Myoclonus is a brief, involuntary twitching of a muscle or a group of muscles. It describes a medical sign and, generally, is not a diagnosis of a disease. These myoclonic twitches, jerks, or seizures are usually caused by sudden muscle contractions (positive myoclonus) or brief lapses of contraction (negative myoclonus). The most common circumstance under which they occur is while falling asleep (hypnic jerk). Myoclonic jerks occur in healthy persons and are experienced occasionally by everyone. However, when they appear with more persistence and become more widespread they can be a sign of various neurological disorders. Hiccups are a kind of myoclonic jerk specifically affecting the diaphragm. When a spasm is caused by another person it is known as a provoked spasm. Shuddering attacks in babies fall in this category.
Myoclonic jerks may occur alone or in sequence, in a pattern or without pattern. They may occur infrequently or many times each minute. Most often, myoclonus is one of several signs in a wide variety of nervous system disorders such as multiple sclerosis, Parkinson's disease, Dystonia, Alzheimer's disease, Gaucher's Disease, subacute sclerosing panencephalitis,Creutzfeldt–Jakob disease (CJD), serotonin toxicity, some cases of Huntington's disease, some forms of epilepsy, and occasionally in intracranial hypotension. Some researchers indicate that jerks persistently may even cause early tremors.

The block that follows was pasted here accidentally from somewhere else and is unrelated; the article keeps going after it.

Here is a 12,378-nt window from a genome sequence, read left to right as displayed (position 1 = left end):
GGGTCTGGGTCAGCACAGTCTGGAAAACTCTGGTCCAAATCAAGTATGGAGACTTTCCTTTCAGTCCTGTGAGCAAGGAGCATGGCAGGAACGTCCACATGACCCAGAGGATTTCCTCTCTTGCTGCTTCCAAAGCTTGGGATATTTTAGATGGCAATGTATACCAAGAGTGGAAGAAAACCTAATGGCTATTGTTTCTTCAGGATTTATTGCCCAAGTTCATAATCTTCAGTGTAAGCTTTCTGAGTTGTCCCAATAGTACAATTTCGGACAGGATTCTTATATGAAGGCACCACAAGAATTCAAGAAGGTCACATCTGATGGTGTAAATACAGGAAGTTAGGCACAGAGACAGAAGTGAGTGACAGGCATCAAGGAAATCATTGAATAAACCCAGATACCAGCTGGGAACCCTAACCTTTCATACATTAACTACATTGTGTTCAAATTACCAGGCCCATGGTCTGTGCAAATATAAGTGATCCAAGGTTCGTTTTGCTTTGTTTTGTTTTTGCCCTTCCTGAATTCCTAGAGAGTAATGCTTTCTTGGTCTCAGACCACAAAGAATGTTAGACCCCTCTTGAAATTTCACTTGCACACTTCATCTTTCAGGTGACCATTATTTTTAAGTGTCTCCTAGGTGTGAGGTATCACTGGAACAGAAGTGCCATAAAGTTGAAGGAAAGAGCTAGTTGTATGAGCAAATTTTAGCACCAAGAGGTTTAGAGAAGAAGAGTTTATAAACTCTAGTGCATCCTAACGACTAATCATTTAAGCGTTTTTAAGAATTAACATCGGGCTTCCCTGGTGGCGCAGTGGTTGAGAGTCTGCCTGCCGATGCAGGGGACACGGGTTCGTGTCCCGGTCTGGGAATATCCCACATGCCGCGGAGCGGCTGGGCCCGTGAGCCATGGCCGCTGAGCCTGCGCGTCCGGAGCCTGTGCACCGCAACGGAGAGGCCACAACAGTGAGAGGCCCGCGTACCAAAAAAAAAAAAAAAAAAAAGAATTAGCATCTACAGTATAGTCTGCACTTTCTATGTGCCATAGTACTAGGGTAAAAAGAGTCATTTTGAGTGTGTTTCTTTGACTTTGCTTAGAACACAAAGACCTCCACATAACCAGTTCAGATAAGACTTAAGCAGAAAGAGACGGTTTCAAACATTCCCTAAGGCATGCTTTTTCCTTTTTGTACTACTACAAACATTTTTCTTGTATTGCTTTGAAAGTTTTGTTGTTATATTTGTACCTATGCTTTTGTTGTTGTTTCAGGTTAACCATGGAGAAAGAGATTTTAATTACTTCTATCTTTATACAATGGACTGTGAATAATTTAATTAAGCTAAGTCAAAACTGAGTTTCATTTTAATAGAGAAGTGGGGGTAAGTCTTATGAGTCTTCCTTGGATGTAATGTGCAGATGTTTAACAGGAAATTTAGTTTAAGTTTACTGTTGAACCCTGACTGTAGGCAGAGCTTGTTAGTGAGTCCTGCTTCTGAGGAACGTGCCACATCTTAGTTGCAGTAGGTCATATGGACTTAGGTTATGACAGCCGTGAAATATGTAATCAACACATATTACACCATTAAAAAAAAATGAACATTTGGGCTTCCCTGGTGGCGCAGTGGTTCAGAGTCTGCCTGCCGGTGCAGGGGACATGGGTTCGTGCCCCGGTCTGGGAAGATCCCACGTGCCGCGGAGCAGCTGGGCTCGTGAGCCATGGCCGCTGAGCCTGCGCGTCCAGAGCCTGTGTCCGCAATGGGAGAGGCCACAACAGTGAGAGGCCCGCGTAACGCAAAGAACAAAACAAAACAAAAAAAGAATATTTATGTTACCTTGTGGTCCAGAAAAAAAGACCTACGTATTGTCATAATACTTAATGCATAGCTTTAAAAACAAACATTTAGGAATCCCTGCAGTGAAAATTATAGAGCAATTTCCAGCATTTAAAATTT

In almost all instances in which myoclonus is caused by central nervous system disease it is preceded by other symptoms; for instance, in CJD it is generally a late-stage clinical feature that appears after the patient has already started to exhibit gross neurological deficits.
Anatomically, myoclonus may originate from lesions of the cortex, subcortex or spinal cord. The presence of myoclonus above the foramen magnum effectively excludes spinal myoclonus; further localisation relies on further investigation with electromyography (EMG) and electroencephalography.
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